The Current

Politics drives 'political-activity audits' of think tanks, critics say

Pressure is growing for the federal government to stop political-activity audits of think-tanks. The Canada Revenue Agency has been investigating The Canadian Centre for Policy Alternatives since October for potential Prohibited Partisan Political Activities. Critics feel an 'advocacy chill' and partisan political meddling....
Pressure is growing for the federal government to stop political-activity audits of think-tanks. The Canada Revenue Agency has been investigating The Canadian Centre for Policy Alternatives since October for potential Prohibited Partisan Political Activities. Critics feel an 'advocacy chill' and partisan political meddling.

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Gareth Kirkby, a former journalist found evidence for "advocacy chill" among charities subject to political-activity audits being conducted by the Canada Revenue Agency. (CP/Jonathan Hayward)


Generally, the only people to get upset over an audit are the people who are actually opening up their books. But since 2012, when the federal government started doing so-called political-activity audits on registered charities - a lot of people have found themselves confused and concerned.

A list of Canada Revenue Agency Charity Audits -- CRA/The Canadian Press

The feds say political-activity audits help determine if registered charities spend more than they're allowed to on political activities. But critics say not enough is known about who gets singled out for scrutiny or why -- and some believe politics is driving the decisions.

The Canadian Centre for Policy Alternatives, a left-leaning think-tank known for the Alternative Federal Budget it produces each year, has been undergoing a political-activity audit since last October -- but it hasn't been told much about why:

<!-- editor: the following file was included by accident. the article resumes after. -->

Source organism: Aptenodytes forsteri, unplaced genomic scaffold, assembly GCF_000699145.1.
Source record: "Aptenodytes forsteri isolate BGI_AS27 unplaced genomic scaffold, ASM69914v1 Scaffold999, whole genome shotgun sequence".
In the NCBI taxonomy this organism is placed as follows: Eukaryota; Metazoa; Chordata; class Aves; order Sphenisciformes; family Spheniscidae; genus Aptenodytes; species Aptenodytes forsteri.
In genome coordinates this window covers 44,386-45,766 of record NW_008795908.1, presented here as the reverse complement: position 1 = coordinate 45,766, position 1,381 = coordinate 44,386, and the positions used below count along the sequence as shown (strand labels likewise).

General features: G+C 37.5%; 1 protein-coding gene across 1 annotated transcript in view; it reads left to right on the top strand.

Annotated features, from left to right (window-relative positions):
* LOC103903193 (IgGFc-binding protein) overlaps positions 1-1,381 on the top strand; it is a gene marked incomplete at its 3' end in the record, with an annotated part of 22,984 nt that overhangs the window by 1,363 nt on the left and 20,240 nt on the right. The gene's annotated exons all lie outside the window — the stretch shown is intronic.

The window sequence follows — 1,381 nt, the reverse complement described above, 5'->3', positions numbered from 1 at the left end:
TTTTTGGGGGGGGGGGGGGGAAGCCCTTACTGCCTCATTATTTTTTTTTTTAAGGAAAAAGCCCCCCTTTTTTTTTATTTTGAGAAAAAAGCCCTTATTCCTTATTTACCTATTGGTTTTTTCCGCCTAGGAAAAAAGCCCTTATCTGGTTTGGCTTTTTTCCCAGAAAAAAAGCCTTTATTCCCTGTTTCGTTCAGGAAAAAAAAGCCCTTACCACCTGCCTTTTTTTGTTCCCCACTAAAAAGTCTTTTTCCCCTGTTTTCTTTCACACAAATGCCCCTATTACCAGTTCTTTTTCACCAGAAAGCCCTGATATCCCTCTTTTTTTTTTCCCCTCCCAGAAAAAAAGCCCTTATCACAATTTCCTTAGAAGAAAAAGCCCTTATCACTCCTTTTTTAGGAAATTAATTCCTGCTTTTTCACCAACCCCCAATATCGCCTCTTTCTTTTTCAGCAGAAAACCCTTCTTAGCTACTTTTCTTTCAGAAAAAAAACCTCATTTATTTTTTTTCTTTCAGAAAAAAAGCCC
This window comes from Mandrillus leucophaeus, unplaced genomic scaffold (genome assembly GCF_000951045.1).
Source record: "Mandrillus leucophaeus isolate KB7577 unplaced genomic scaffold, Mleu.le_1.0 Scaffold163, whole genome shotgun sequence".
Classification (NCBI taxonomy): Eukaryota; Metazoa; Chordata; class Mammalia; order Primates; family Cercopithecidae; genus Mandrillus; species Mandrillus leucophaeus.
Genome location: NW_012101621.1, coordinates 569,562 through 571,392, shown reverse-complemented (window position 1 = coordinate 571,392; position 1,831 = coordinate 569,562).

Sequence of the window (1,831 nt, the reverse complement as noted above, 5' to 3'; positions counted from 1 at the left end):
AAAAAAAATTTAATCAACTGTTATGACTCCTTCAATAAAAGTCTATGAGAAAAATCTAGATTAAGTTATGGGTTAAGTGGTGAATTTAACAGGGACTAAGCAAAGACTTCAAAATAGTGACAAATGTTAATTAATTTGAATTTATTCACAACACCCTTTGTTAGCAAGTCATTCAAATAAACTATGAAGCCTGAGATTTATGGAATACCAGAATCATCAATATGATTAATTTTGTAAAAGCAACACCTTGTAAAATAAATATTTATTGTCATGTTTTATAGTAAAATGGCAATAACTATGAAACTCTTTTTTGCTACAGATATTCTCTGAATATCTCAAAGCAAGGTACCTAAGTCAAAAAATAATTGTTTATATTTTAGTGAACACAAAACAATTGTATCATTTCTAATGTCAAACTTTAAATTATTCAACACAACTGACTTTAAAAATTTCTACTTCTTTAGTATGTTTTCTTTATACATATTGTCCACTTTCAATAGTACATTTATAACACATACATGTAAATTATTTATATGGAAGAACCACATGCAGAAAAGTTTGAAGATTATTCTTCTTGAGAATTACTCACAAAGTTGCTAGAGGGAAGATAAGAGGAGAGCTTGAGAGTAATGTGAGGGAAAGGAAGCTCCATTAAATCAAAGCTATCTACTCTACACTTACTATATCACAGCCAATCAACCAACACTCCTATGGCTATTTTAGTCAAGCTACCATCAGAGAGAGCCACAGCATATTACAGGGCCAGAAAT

We haven't been given specific reasons why we're being audited. I assume the reason we're being audited is because our work is often critical of this government and this is a government that is not crazy about research that disagrees with its policy direction and so this is a way to make life difficult I suppose, to silence our voice, to try to intimidate or harass.Bruce Campbell, executive director of the Canadian Centre for Policy Alternatives

The Canadian Centre for Policy Alternatives initiated an Access to Information request to learn more about the rationale for the audit. That request produced a Canada Revenue Agency-CRA- document mentioning concerns over what it called the group's bias and one-sided research.

Timeline: Canada Revenue Agency's political-activity audits of charities -- The Canadian Press

Dean Beeby is a reporter for The Canadian Press in Ottawa and he's been following the government's political-activity audits from the outset.

The audit of the CCPA doesn't sit well with many Canadian academics. After reading a news item about the audit, Mario Seccareccia, a professor of economics at the University of Ottawa and a colleague wrote an open letter to Revenue Minister Kerry-Lynne Findlay. So far, more than four hundred academics have also signed.


We did request interviews with the Minister of Revenue - Kerry-Lynne Findlay and the PMO. No one was made available.

We also requested an interview with the Canada Revenue Agency and were turned down. We did however receive a statement, that in part, reads:

"CRA audits occur at arm's length from the government and are conducted free of any political interference."

The statement went on say that in 2012, 86,000 registered charities reported $14.24 billion in tax receipts.

"Charities must respect the law and the CRA has a legal responsibility to ensure that charitable dollars, donated by charitable Canadians, are used for charitable purposes."

This segment was produced by The Current's Idella Sturino and Naheed Mustafa.


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